We constantly hear about new security threats and companies that have been breached. As such, it’s understandable for some of us to be paranoid about security in order to prevent any possible attacks. If you’re not at least a little bit paranoid, you might want to read up on which site was the last one to have passwords stolen from.
Even if you have good security measures in place for your computer, you’ll also have to place equally heavy emphasis on your home network, as havoc can ensue for anyone who can find their way in. In order to figure out whether you have adequate security set up for your network, you’ll need the right tools.
About Backtrack Linux
Backtrack Linux is a Linux distribution specializing in network penetration. The distribution is based off of Ubuntu, but includes a very large array of testing tools out of the box as well as other needed patches such as tweaked wireless drivers.
While Backtrack Linux is meant to be used in a LiveDVD environment, it can still be installed onto a computer’s hard drive, which may be recommended if you solely use such a system for network penetration, as you’d then be able to install updates to the included software.
When you first boot off of the CD, you’ll need to take a few simple steps in order to get into Backtrack’s GUI. Power users won’t need to start the desktop environment if they prefer not to, but those who are newer to Backtrack and/or Linux should do so.
In case you get a “boot:” prompt at the very beginning, just hit enter and it’ll continue booting up.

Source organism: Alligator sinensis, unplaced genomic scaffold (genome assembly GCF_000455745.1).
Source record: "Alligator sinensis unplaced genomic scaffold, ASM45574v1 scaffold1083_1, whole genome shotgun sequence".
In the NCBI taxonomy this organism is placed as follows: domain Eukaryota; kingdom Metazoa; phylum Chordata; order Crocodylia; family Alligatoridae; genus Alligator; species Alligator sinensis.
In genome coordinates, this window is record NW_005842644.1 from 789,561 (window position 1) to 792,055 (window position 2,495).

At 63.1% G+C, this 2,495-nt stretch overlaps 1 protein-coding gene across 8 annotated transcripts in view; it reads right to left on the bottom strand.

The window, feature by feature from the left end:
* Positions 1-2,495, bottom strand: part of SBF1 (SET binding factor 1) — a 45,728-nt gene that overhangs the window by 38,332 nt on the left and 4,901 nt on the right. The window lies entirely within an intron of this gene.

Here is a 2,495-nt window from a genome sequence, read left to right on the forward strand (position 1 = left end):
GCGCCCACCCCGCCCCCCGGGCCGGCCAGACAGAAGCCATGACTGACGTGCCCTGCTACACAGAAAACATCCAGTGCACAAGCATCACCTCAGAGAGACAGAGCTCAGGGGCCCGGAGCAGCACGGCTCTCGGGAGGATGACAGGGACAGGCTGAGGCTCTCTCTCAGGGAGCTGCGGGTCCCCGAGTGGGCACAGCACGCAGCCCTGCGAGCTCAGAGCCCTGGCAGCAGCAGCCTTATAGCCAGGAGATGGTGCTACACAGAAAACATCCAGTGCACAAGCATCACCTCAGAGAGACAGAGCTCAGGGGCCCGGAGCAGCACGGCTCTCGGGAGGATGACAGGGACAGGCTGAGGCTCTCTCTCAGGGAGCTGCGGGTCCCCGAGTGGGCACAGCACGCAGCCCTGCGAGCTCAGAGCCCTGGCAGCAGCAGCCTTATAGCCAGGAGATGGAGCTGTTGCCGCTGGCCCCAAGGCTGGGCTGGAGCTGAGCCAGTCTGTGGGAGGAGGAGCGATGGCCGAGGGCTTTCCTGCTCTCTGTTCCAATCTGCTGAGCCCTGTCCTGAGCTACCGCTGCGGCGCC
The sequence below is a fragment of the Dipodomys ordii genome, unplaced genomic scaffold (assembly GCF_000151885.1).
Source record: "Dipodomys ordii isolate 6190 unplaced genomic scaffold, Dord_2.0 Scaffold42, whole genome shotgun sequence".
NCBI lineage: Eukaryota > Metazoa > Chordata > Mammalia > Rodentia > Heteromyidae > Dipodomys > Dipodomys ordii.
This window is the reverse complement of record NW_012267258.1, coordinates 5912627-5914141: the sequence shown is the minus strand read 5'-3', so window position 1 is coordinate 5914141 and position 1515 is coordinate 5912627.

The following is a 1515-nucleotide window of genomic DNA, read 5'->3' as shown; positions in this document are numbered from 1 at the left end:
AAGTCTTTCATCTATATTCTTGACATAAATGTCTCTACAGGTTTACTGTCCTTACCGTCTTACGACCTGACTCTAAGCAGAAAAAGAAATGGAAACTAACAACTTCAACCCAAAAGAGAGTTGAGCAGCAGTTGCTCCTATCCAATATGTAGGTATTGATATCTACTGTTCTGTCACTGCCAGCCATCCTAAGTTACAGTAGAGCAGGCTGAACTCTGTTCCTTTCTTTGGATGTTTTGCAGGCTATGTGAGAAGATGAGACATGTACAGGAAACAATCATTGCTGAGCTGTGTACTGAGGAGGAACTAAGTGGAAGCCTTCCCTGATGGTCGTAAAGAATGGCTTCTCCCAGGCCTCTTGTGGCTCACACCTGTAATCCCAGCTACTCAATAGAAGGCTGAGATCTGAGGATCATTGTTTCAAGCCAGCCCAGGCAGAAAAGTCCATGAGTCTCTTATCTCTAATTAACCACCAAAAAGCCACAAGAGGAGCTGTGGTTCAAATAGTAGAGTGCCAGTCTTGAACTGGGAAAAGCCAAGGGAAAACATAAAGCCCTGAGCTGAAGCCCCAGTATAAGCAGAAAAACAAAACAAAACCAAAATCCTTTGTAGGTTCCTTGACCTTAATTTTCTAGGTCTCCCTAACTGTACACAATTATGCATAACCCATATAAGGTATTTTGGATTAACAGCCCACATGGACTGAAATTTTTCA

It’ll then come to a boot menu, where you have a number of different options. You’re welcome to use any of them if you need them, but otherwise I’d go with the first, default selection.
Backtrack will keep loading until it reaches a command line prompt. From here, power users can run commands with programs that are already installed on the DVD. However, if you want a GUI, you’ll simply need to enter
startx and hit enter, and your desktop environment should launch.
One of the things that makes Backtrack so respectable as a network penetration testing package is that it includes virtually every tool you could possibly want for the job. Just take a look through the menus, and you’ll see that the software selection is highly customized for its intended purpose.
If you look at the Backtrack category in the Applications menu, you’ll see the full list of all installed programs, and there are definitely a lot of them. There are plenty of tutorials around the Internet that can teach you how to use all of them, but a good start would be James’ guide to cracking a WEP-protected wireless network.
How To Get It
Backtrack Linux can be downloaded from their download page. Once there, you have a couple of choices, such as the architecture and desktop environment. You can even choose between a regular browser download or one using a Torrent client.
Once the ISO image file has been downloaded, you’ll need to burn it to a DVD or write it onto a USB drive. From there, configure your system’s BIOS to boot from the DVD/USB, and Backtrack Linux should be loading.
I’m very glad that Backtrack Linux exists because manually setting up the same environment, including all programs and patches, would take a lot of time and effort. Instead, one can simply load Backtrack from their preferred media, and get down to work in less than a minute. It’ll still take some time to learn how to use all the included programs (or at least those which are applicable to you), but it’ll be well worth it.
If you haven’t already, give Backtrack Linux a try and test out your home network. There’s a reason why it’s on MakeUseOf’s List of Best Linux Distros. Just please remember to only perform penetration testing on systems which you own or have explicit permission, as it is otherwise illegal in most jurisdictions.
How do you ensure your network’s security? Without sharing sensitive information, what security features do you have set up? Let us know in the comments.